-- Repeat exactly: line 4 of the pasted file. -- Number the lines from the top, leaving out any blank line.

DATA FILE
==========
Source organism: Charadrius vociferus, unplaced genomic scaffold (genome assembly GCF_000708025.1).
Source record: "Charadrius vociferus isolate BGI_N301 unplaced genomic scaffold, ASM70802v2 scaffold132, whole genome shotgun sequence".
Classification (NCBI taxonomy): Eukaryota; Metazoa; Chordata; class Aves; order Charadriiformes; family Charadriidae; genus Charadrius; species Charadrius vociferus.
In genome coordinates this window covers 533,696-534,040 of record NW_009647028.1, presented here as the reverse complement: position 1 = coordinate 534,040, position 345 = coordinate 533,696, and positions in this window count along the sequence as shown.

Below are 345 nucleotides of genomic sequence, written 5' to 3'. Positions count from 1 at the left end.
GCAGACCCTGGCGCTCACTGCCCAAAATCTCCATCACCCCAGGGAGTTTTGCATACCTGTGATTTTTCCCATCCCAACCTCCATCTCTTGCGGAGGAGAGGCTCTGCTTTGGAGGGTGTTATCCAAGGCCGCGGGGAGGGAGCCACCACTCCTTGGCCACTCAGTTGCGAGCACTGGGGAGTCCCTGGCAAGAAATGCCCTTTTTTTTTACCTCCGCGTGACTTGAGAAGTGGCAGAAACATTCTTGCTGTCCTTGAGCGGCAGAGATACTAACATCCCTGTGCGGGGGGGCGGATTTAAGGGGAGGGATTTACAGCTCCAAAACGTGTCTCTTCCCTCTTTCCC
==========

In genome coordinates this window covers 533,696-534,040 of record NW_009647028.1, presented here as the reverse complement: position 1 = coordinate 534,040, position 345 = coordinate 533,696, and positions in this window count along the sequence as shown.